This assessment is designed to get the student to appreciate the diversity of the camps and the vastness of the undertaking. It will also help them to identify camps in their proximity and establish a local connection. This can also be used to identify the different roles of these camps as established throughout the state.
Lesson #2 - African-Americans and the CCC
This lesson addresses Unit Theme #2, New Deal Race Relations, and African Americans in the CCC. The major goal of this lesson is to analyze the role FDR and CCC played in the struggle for equal rights and opportunities for African Americans. The Civilian Conservation Corps provided more than a quarter of a million young black men with jobs and was consequently another arena in which the black community waged the struggle for greater equality.
This lesson explores that struggle and its implications for the New Deal's impact on American society; it examines a series of documents written by New Deal officials, including the President that concerned black CCC workers. It also considers documents that present the CCC from the perspective of black participants and observers. Drawing on other background readings and the diversity of views that these documents reflect, students will analyze the impact of this New Deal program on race relations in America and assess the role played by the New Deal in changing them. While Wisconsin had no “Colored” camps, Illinois, with a larger African American population had 11 “Colored” CCC camps that were directed by white officers.
Web access and computer lab access or Computer Projector
or hard copies of the following documents...
In the early years of the CCC some camps were integrated, but prompted by local complaints and the views of the US Army and CCC administrators, integrated CCC camps were disbanded in July, 1935, when CCC Director Robert Fechner issued a directive ordering the "complete segregation of colored and white enrollees." While the law establishing the CCC contained a clause outlawing discrimination based upon race; the CCC held that "segregation is not discrimination" Although the CCC's Jim Crow policy prompted complaints from black and white civil rights activists, segregation remained the rule throughout the life of the CCC.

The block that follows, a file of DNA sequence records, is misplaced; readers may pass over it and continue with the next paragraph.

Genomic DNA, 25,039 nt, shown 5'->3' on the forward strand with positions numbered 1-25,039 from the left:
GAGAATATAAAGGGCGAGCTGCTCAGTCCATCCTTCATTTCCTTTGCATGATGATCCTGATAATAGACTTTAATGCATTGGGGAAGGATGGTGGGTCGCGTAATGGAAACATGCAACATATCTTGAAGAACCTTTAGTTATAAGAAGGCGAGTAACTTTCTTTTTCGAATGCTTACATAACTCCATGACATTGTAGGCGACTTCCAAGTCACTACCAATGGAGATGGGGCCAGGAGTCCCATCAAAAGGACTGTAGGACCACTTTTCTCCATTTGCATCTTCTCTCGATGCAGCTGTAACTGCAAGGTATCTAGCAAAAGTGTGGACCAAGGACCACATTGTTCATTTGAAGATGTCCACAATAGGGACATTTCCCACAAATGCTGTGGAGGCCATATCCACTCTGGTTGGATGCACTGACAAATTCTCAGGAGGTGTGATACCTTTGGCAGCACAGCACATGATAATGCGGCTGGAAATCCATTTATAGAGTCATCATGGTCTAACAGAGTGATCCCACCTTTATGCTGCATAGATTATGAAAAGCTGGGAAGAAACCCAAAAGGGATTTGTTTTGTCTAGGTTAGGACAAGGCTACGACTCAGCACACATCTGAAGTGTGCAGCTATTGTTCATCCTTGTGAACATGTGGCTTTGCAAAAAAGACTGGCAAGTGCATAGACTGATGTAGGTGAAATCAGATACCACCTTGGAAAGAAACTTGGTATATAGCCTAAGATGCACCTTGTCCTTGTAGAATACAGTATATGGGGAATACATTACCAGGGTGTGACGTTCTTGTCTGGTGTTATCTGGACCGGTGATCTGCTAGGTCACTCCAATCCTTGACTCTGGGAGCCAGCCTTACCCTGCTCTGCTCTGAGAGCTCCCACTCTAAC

The following documents will be used in the class activity.
- Civilian Conservation Corps Photographs of African American Enrollees
- CCC Youth Refuses to Fan Flies Off Officer; Is Fired
The story is an interesting one, illustrating as it does some of the difficulties confronting young Negroes in the forestry service officered largely by white Southerners, as well as the Willingness of the administration to do justice when pressed for action.
- A Negro in the CCC
The author is a New Yorker and gives here a first hand picture of CCC life.
- Harold Ickes to Robert Fechner, 20 September 1935
Letter from the Secretary of the Interior Harold Ickes to Fechner, head of CCC.
- Robert Fechner to Thomas L. Griffith, 21 September 1935
Letter from Fechner to Mr. Thomas L. Griffith, Jr. President of the National Association for the Advancement of Colored People.
- FDR to Robert Fechner, 27 September 1935
Describes FDR’s attitude toward integration in the CCC.
- Robert Fechner to Robert J. Buckley, 4 June 1936
Letter to two Senators defending the CCC and its racial policies.
- WHAT THE CIVILIAN CONSERVATION CORPS (CCC) IS DOING FOR COLORED YOUTH
Official report of the CCC from the Government Printing Office.
In Class: The teacher should lead the students in a discussion of these documents. The discussion can start with separate consideration of each document and the accompanying questions, or it can consider all documents together.